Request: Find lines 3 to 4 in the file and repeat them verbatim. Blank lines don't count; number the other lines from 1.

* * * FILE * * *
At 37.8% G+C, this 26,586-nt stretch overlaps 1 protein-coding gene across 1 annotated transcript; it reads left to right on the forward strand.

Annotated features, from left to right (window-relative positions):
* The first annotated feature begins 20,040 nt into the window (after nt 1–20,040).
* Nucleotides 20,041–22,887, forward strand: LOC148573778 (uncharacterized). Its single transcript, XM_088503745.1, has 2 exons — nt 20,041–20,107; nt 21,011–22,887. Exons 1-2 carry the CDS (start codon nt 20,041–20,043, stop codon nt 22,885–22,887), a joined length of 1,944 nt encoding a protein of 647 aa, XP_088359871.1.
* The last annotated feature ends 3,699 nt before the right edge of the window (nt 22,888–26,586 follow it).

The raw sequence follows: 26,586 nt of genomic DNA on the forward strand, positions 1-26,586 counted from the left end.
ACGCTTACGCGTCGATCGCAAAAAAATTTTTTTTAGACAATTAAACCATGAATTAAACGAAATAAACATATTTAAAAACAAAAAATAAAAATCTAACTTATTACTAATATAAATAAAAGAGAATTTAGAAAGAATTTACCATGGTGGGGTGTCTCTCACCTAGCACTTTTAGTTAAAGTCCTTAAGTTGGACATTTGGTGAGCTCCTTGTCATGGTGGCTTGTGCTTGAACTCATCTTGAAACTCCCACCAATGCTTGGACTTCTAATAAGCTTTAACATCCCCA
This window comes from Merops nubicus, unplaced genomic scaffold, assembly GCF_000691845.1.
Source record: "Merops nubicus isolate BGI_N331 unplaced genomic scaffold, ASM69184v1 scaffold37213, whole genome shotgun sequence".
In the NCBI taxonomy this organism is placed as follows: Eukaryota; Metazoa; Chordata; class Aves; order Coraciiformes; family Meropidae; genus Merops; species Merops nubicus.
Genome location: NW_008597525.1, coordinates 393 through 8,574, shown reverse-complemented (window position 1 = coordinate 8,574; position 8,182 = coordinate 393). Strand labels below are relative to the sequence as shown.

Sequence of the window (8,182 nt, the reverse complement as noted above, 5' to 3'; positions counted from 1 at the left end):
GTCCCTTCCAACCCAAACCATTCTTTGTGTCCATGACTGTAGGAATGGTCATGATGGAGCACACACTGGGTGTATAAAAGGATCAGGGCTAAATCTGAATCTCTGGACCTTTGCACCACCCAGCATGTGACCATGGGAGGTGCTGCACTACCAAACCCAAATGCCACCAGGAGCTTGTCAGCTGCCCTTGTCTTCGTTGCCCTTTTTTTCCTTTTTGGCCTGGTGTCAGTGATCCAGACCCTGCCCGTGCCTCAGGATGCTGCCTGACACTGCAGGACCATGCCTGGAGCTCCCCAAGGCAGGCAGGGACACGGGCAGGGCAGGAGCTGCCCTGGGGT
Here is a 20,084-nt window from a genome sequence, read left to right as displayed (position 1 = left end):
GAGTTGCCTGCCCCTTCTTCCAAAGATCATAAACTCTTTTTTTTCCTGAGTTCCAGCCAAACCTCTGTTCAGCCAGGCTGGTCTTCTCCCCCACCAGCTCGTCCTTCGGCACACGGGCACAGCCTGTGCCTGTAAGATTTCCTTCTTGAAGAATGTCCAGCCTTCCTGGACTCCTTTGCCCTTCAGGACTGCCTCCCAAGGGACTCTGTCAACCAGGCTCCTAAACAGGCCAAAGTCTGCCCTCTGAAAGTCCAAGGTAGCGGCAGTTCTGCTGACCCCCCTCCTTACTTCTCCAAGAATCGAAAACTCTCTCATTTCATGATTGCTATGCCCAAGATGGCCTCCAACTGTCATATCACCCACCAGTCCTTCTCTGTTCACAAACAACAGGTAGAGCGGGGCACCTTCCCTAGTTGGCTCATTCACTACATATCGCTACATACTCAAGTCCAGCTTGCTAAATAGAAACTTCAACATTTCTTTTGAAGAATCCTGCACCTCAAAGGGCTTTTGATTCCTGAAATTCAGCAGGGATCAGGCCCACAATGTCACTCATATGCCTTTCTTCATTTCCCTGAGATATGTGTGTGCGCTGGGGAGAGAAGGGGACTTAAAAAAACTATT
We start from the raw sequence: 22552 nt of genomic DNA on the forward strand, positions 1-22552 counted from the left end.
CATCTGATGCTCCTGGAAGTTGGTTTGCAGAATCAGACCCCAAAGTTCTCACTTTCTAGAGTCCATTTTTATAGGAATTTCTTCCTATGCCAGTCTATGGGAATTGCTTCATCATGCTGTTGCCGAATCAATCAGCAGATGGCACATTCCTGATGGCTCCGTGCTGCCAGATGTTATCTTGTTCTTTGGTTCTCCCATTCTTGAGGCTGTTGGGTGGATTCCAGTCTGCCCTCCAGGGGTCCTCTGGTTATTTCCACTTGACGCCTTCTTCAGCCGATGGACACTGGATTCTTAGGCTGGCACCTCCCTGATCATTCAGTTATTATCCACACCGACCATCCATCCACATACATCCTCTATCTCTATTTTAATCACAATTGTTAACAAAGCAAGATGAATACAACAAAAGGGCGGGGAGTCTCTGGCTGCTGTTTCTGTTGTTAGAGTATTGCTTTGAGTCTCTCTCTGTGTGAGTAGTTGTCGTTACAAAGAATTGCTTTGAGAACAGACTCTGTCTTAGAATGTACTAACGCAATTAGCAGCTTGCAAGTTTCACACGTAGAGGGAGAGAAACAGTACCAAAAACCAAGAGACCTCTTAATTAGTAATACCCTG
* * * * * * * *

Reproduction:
* The first annotated feature begins 20,040 nt into the window (after nt 1–20,040).
* Nucleotides 20,041–22,887, forward strand: LOC148573778 (uncharacterized). Its single transcript, XM_088503745.1, has 2 exons — nt 20,041–20,107; nt 21,011–22,887. Exons 1-2 carry the CDS (start codon nt 20,041–20,043, stop codon nt 22,885–22,887), a joined length of 1,944 nt encoding a protein of 647 aa, XP_088359871.1.